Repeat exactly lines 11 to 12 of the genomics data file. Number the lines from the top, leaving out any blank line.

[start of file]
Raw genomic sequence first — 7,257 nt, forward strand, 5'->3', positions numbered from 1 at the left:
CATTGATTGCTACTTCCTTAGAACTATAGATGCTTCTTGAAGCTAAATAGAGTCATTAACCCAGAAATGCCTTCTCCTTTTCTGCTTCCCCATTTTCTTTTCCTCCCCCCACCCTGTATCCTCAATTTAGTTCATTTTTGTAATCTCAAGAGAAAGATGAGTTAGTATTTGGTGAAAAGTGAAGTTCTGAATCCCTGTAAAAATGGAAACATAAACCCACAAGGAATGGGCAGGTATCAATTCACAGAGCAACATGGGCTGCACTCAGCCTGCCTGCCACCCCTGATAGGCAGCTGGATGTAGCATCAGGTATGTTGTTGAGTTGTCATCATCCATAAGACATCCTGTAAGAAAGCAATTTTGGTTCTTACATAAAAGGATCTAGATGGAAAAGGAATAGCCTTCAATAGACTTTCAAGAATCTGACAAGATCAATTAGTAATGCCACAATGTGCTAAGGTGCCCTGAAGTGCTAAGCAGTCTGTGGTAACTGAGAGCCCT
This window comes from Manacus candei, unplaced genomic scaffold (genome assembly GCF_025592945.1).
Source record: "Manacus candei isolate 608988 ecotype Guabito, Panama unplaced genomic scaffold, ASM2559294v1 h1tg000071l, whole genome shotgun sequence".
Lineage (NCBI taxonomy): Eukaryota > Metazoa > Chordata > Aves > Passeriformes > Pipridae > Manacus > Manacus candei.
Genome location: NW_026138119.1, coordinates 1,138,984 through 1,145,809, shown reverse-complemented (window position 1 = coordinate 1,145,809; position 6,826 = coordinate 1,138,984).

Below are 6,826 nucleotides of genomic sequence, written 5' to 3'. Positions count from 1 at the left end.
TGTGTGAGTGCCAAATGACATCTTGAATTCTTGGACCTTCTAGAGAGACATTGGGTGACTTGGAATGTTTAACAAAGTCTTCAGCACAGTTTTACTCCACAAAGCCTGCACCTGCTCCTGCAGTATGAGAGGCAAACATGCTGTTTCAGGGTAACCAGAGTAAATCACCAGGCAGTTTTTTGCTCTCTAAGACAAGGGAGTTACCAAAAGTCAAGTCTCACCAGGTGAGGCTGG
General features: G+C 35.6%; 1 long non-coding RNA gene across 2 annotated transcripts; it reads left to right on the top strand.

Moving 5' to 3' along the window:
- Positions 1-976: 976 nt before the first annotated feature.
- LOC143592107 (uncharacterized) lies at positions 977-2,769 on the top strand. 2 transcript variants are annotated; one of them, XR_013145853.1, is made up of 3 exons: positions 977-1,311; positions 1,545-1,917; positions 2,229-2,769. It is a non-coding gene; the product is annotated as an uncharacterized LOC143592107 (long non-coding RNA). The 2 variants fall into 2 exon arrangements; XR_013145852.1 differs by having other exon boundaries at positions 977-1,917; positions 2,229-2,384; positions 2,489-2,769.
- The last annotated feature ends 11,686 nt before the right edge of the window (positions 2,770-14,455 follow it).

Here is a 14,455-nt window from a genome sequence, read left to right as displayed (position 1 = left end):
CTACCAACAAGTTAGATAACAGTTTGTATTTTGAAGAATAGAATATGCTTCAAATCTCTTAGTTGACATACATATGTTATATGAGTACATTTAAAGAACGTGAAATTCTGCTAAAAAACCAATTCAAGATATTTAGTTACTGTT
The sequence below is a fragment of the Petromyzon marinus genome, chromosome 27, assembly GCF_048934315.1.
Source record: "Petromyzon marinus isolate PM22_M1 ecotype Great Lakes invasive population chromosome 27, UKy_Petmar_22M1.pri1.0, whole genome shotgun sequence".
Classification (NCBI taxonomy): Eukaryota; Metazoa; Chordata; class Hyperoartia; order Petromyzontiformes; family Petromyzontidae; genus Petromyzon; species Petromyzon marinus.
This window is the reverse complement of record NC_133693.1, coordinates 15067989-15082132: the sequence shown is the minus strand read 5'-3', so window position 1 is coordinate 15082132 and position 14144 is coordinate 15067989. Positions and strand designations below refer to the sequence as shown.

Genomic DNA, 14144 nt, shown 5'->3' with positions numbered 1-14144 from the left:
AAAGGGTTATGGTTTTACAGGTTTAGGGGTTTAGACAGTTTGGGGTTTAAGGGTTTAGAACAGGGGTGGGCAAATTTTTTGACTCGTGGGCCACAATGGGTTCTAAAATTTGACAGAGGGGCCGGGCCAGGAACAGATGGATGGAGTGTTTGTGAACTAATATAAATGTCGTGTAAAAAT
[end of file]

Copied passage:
- Positions 1-976: 976 nt before the first annotated feature.
- LOC143592107 (uncharacterized) lies at positions 977-2,769 on the top strand. 2 transcript variants are annotated; one of them, XR_013145853.1, is made up of 3 exons: positions 977-1,311; positions 1,545-1,917; positions 2,229-2,769. It is a non-coding gene; the product is annotated as an uncharacterized LOC143592107 (long non-coding RNA). The 2 variants fall into 2 exon arrangements; XR_013145852.1 differs by having other exon boundaries at positions 977-1,917; positions 2,229-2,384; positions 2,489-2,769.